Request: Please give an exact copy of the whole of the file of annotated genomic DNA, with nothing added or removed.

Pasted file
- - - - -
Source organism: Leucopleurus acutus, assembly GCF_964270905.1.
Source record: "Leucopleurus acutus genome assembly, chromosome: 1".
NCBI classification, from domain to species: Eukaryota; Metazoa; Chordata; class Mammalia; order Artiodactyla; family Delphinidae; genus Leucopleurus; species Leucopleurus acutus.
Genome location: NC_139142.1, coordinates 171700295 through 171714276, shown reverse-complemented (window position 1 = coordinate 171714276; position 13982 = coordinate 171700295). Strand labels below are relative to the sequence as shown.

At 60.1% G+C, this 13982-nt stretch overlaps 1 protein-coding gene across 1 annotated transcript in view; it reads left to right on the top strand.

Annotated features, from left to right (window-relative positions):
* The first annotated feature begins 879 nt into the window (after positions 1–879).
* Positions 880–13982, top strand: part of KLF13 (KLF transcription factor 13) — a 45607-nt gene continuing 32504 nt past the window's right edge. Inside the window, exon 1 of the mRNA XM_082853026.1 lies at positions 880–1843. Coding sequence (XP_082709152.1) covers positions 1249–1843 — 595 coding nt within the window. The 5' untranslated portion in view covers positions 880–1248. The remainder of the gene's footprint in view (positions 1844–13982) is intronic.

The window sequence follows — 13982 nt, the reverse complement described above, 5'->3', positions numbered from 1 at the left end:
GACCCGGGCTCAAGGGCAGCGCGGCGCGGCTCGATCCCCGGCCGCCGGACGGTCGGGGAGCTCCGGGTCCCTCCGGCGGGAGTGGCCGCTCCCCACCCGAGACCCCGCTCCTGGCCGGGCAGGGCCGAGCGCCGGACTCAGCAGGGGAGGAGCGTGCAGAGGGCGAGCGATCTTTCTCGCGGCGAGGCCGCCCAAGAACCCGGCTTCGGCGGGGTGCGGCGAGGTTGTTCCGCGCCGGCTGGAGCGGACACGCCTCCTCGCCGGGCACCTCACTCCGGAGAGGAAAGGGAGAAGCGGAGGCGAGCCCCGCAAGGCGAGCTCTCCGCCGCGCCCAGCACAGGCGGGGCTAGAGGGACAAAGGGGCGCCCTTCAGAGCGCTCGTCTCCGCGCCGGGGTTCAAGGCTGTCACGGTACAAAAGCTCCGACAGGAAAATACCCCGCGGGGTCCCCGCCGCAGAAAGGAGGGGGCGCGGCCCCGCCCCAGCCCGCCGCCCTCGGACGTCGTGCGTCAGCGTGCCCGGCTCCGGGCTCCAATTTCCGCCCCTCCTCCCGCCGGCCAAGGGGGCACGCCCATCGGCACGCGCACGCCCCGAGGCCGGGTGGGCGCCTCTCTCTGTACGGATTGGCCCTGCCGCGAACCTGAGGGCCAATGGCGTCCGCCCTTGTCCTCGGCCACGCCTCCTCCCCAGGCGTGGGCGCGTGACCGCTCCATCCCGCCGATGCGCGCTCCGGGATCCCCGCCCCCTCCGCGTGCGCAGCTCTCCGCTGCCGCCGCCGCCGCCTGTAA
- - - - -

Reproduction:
Source organism: Leucopleurus acutus, assembly GCF_964270905.1.
Source record: "Leucopleurus acutus genome assembly, chromosome: 1".
NCBI classification, from domain to species: Eukaryota; Metazoa; Chordata; class Mammalia; order Artiodactyla; family Delphinidae; genus Leucopleurus; species Leucopleurus acutus.
Genome location: NC_139142.1, coordinates 171700295 through 171714276, shown reverse-complemented (window position 1 = coordinate 171714276; position 13982 = coordinate 171700295). Strand labels below are relative to the sequence as shown.

At 60.1% G+C, this 13982-nt stretch overlaps 1 protein-coding gene across 1 annotated transcript in view; it reads left to right on the top strand.

Annotated features, from left to right (window-relative positions):
* The first annotated feature begins 879 nt into the window (after positions 1–879).
* Positions 880–13982, top strand: part of KLF13 (KLF transcription factor 13) — a 45607-nt gene continuing 32504 nt past the window's right edge. Inside the window, exon 1 of the mRNA XM_082853026.1 lies at positions 880–1843. Coding sequence (XP_082709152.1) covers positions 1249–1843 — 595 coding nt within the window. The 5' untranslated portion in view covers positions 880–1248. The remainder of the gene's footprint in view (positions 1844–13982) is intronic.

The window sequence follows — 13982 nt, the reverse complement described above, 5'->3', positions numbered from 1 at the left end:
GACCCGGGCTCAAGGGCAGCGCGGCGCGGCTCGATCCCCGGCCGCCGGACGGTCGGGGAGCTCCGGGTCCCTCCGGCGGGAGTGGCCGCTCCCCACCCGAGACCCCGCTCCTGGCCGGGCAGGGCCGAGCGCCGGACTCAGCAGGGGAGGAGCGTGCAGAGGGCGAGCGATCTTTCTCGCGGCGAGGCCGCCCAAGAACCCGGCTTCGGCGGGGTGCGGCGAGGTTGTTCCGCGCCGGCTGGAGCGGACACGCCTCCTCGCCGGGCACCTCACTCCGGAGAGGAAAGGGAGAAGCGGAGGCGAGCCCCGCAAGGCGAGCTCTCCGCCGCGCCCAGCACAGGCGGGGCTAGAGGGACAAAGGGGCGCCCTTCAGAGCGCTCGTCTCCGCGCCGGGGTTCAAGGCTGTCACGGTACAAAAGCTCCGACAGGAAAATACCCCGCGGGGTCCCCGCCGCAGAAAGGAGGGGGCGCGGCCCCGCCCCAGCCCGCCGCCCTCGGACGTCGTGCGTCAGCGTGCCCGGCTCCGGGCTCCAATTTCCGCCCCTCCTCCCGCCGGCCAAGGGGGCACGCCCATCGGCACGCGCACGCCCCGAGGCCGGGTGGGCGCCTCTCTCTGTACGGATTGGCCCTGCCGCGAACCTGAGGGCCAATGGCGTCCGCCCTTGTCCTCGGCCACGCCTCCTCCCCAGGCGTGGGCGCGTGACCGCTCCATCCCGCCGATGCGCGCTCCGGGATCCCCGCCCCCTCCGCGTGCGCAGCTCTCCGCTGCCGCCGCCGCCGCCTGTAA